Our topical highlight for the week was a guest post from Rishabh Anjay Mohnot, who covered the recent decision of the Madreas HC in Mannivanan v. IPAB & Ors. on this blog. The Madras HC dismissed a writ petition filed against the dismissal of the petitioner’s patent revocation application by the IPAB. Rishabh notes that the Madras HC, while arguably coming to the correct conclusion in the case, failed to consider important aspects of a revocation claim, including the impact of sale of the petitioner’s machine in the prior publication analysis and the misplaced use of infringement analysis in a case pertaining to revocation.
Prof. Basheer brought us a thematic/topical highlight, where he dwells upon the decision of the judicial collegium of the Supreme Court to make public and publish its decisions on judicial appointments, and the need to devise a system for ‘judging the judges’. As Prof. Basheer notes, the decision is a huge step forward in making the process of judicial appointments more transparent and accountable, yet, the judiciary has a long way to go before truly being considered accountable, in particular, coming up with a well reasoned (and transparent) metric for judging the merit of its candidates. (This post was also cross-posted in The Hindu).
We had several interesting posts through the week. Sreyoshi reported on the Indian Patent Office’s recent efforts to make patent data more accessible, by publishing data on patent applications in which first examination reports have been issued, in its weekly journal. Apart from this, the IPO has also signed an agreement with WIPO for increased cooperation on patent information.
Next, Mathews brought us the final part of his exhaustive analysis of the regulatory scope of the Competition Commission of India vis a vis the Patents Act. Continuing from his last post, Mathews examines the Delhi High Court’s judgement in Telefonaktiebolaget LM Ericsson v. Competition Commission of India and Anr. On the issue of whether there exists an irreconcilable conflict between the provisions of the Competition Act and the Patents Act. Mathews criticizes the judgement on a few fronts – the judgement did not consider the specialization of forums for competition issues and patent issues when considering the powers of the Controller of Patents; further, the judgement did not consider some important rules of statutory interpretation, while giving particular regard to some.
Prashant also pointed out some interesting inputs from the Ericsson Patents dispute before the Delhi High Court. Prashant reports that Ericsson has obtained ‘gag orders’ from the High Court for certain documents and pleadings, which makes them confidential. After a 2013 Order recording that a chart of claims (of the plaintiff against the alleged infringements of the defendant) was to be confidential, the High Court followed up with 2 similar orders only allowing certain parties to the litigation to access key agreements entered into by Ericsson. Interestingly, the defendants did not object to these applications by the Ericsson, however, as Prashant rightly notes, such unreasoned orders go against the public nature of court proceedings and are a worrying development.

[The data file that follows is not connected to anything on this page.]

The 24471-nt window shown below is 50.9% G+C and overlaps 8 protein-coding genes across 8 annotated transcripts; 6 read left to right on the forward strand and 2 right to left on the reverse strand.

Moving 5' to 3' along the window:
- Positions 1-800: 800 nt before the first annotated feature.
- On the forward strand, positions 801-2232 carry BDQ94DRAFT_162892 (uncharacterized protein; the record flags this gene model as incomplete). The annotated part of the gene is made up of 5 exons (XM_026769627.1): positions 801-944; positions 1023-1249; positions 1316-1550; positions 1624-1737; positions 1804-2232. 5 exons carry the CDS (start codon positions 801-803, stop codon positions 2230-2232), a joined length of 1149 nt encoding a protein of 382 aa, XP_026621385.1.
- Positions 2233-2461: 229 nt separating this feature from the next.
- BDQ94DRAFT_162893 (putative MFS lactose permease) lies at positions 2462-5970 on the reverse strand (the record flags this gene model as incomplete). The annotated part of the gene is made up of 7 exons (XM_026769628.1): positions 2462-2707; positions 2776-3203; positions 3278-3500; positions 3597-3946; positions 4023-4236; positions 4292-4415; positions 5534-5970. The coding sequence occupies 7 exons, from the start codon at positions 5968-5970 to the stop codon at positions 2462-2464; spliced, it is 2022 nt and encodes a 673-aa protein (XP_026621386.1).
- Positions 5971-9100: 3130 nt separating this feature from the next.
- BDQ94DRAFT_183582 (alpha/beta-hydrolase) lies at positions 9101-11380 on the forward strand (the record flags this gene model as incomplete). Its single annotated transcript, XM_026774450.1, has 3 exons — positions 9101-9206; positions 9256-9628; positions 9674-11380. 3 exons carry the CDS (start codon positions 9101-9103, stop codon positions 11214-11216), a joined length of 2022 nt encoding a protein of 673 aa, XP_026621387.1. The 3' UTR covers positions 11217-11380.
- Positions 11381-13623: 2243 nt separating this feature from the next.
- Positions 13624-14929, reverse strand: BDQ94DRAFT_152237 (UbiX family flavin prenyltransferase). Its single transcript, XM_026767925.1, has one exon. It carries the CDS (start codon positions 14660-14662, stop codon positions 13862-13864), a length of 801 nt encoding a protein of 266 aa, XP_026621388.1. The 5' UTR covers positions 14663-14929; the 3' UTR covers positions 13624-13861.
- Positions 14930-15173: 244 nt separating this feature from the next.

For the final post of the week, I brought you the news that a coalition of major academic publishers had initiated legal proceedings against ResearchGate, a social network for scientists which was beginning to become a thorn in the nail for publishers as it allowed scientists to upload their own papers and share them with other members, without ‘adequate’ restrictions. The legal action came even as some publishers attempt to find a collaborative techno-legal solution to the issue of academics infringing copyright in their own papers.
Sap Se & Ors v. Transweave Solutions Pvt. Ltd. & Anr – Delhi High Court [12 October 2017]
This suit was for permanent injunction against copyright and trademark infringement and passing off and related reliefs. The plaintiffs found that the defendants were using the plaintiffs’ trademark to offer their own services. The Court found that plaintiffs’ SAP mark had over time acquired substantial reputation and goodwill and the actions were of the defendant amounted to piracy and trademark infringement. Further, as the plaintiff’s case was unrebutted, their contentions were accepted as true and correct, and the suit was decreed accordingly.
Sh. Naresh Kumar Aron v. State (Nct Of Delhi) – Delhi District Court [14 October 2017]
The Petitioner filed this criminal revision application against an order indicting him of offences under Section 63 and 65 of the Copyright Act, 1957. The allegations made by the owner of copyright of the text book of microbiology was that the same was being illegally printed and sold by the accused. Trial Court case against the petitioners and his co-defendants was dismissed; and, the prosecution challenged the order of discharge against the petitioner. Based on the evidence presented by the prosecution, lower court found that a prima facie case was made out against the petitioner, and indicted him. Based on the same, this revision application was dismissed as well.
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